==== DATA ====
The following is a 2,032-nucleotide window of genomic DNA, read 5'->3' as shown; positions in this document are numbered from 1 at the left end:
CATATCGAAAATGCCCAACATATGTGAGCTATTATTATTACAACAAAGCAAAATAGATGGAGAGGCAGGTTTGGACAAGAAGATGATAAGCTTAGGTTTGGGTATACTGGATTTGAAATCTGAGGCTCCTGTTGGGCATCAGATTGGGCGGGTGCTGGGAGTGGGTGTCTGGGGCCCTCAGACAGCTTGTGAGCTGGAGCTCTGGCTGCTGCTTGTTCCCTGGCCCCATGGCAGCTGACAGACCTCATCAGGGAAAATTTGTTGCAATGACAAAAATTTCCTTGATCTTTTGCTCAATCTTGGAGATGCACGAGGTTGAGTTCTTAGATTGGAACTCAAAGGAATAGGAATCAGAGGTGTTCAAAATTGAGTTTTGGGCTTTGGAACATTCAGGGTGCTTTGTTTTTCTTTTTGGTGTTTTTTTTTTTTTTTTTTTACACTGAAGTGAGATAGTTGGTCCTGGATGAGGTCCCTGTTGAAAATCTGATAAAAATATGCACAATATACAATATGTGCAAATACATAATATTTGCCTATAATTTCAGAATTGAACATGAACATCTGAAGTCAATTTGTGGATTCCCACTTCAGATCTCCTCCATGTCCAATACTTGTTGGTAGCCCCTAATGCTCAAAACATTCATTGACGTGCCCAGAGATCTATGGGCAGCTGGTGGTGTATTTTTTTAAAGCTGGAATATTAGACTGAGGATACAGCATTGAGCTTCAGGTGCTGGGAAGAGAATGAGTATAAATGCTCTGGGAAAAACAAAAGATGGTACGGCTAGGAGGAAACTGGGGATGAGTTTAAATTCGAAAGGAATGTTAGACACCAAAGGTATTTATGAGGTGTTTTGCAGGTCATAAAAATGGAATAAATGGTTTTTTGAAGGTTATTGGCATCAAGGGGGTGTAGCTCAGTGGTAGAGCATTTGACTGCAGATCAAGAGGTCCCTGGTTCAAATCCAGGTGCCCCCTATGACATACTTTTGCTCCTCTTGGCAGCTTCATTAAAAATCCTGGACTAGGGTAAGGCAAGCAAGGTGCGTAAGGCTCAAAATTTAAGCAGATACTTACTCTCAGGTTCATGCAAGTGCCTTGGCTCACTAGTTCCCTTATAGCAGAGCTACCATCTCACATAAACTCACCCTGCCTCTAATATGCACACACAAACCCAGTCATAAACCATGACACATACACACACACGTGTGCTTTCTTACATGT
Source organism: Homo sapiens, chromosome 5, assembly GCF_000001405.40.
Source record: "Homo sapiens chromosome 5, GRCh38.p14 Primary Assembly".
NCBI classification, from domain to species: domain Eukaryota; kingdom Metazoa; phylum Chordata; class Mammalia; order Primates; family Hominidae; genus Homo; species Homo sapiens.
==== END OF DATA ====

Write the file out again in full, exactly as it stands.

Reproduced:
The following is a 2,032-nucleotide window of genomic DNA, read 5'->3' as shown; positions in this document are numbered from 1 at the left end:
CATATCGAAAATGCCCAACATATGTGAGCTATTATTATTACAACAAAGCAAAATAGATGGAGAGGCAGGTTTGGACAAGAAGATGATAAGCTTAGGTTTGGGTATACTGGATTTGAAATCTGAGGCTCCTGTTGGGCATCAGATTGGGCGGGTGCTGGGAGTGGGTGTCTGGGGCCCTCAGACAGCTTGTGAGCTGGAGCTCTGGCTGCTGCTTGTTCCCTGGCCCCATGGCAGCTGACAGACCTCATCAGGGAAAATTTGTTGCAATGACAAAAATTTCCTTGATCTTTTGCTCAATCTTGGAGATGCACGAGGTTGAGTTCTTAGATTGGAACTCAAAGGAATAGGAATCAGAGGTGTTCAAAATTGAGTTTTGGGCTTTGGAACATTCAGGGTGCTTTGTTTTTCTTTTTGGTGTTTTTTTTTTTTTTTTTTTACACTGAAGTGAGATAGTTGGTCCTGGATGAGGTCCCTGTTGAAAATCTGATAAAAATATGCACAATATACAATATGTGCAAATACATAATATTTGCCTATAATTTCAGAATTGAACATGAACATCTGAAGTCAATTTGTGGATTCCCACTTCAGATCTCCTCCATGTCCAATACTTGTTGGTAGCCCCTAATGCTCAAAACATTCATTGACGTGCCCAGAGATCTATGGGCAGCTGGTGGTGTATTTTTTTAAAGCTGGAATATTAGACTGAGGATACAGCATTGAGCTTCAGGTGCTGGGAAGAGAATGAGTATAAATGCTCTGGGAAAAACAAAAGATGGTACGGCTAGGAGGAAACTGGGGATGAGTTTAAATTCGAAAGGAATGTTAGACACCAAAGGTATTTATGAGGTGTTTTGCAGGTCATAAAAATGGAATAAATGGTTTTTTGAAGGTTATTGGCATCAAGGGGGTGTAGCTCAGTGGTAGAGCATTTGACTGCAGATCAAGAGGTCCCTGGTTCAAATCCAGGTGCCCCCTATGACATACTTTTGCTCCTCTTGGCAGCTTCATTAAAAATCCTGGACTAGGGTAAGGCAAGCAAGGTGCGTAAGGCTCAAAATTTAAGCAGATACTTACTCTCAGGTTCATGCAAGTGCCTTGGCTCACTAGTTCCCTTATAGCAGAGCTACCATCTCACATAAACTCACCCTGCCTCTAATATGCACACACAAACCCAGTCATAAACCATGACACATACACACACACGTGTGCTTTCTTACATGT
Source organism: Homo sapiens, chromosome 5, assembly GCF_000001405.40.
Source record: "Homo sapiens chromosome 5, GRCh38.p14 Primary Assembly".
NCBI classification, from domain to species: domain Eukaryota; kingdom Metazoa; phylum Chordata; class Mammalia; order Primates; family Hominidae; genus Homo; species Homo sapiens.